Persuasion and the Art of Writing Tweets

Published May 23, 2018

Claremont Review of Books

Since Donald J. Trump entered the presidential race in June 2015, commentators have wondered whether he is mentally ill, brilliant, or both. Scott Adams, in his new book, Win Bigly: Persuasion in a World Where Facts Don’t Matter, forcefully argues for Trump’s brilliance. Trump is proficient in the art of political persuasion; what looks crazy is in fact the work of a “Master Persuader.”

Win Bigly is an eccentric book, partly a museum of psychological qualities, partly a tactical manual about persuasion, partly the story of Trump’s 2016 electoral victory, and partly Adams’s own story, which includes predicting Trump’s victory over a year before the election. Through its demonstration that Trump is a Master Persuader, it raises the question whether Trump’s persuasion of the American electorate is simply cheap-trick manipulation, or one of the finest performances of its kind since the founding.

Adams, the creator of the much-admired Dilbert comic strip, began life as an upstate New York kid with modest means. He is now a highly successful, self-employed author living in northern California, the author of books about persuasion and professional success, and one of the most sought-after public speakers in America. He is an extraordinarily independent and unique person.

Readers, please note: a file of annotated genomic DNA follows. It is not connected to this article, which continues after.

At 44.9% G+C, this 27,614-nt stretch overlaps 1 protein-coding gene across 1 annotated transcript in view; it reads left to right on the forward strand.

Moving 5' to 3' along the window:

Similar to other business writers, like Tony Robbins or David Allen, Adams seems immune to party affiliations or associations that wed him to positions he has not come to on his own. The personal stories he tells exemplify a high degree of pragmatism mixed with fierce independence. It’s no surprise he’s built a highly successful business based on a product of art and imagination.

If you’re thinking that this reminds of Trump, you’re right. Not only have Adams and Trump both built businesses, they have both spent considerable time writing business books. Most importantly, both have spent time thinking about and practicing the arts of persuasion. This puts Adams in an excellent position to assess Trump’s persuasive qualities.

Adams thinks Trump “the most persuasive human [Adams has] ever observed.” Indeed, Adams saw early that Trump was not the clown he was widely accused of being but was instead “using high-end business strategy” in his communication and persuasion tactics.  This strategy did not require correct policy positions or factual arguments. Instead, Trump relied on visual persuasion and “deeply engineered” nicknames, creating opportunities for the electorate to imagine him as president.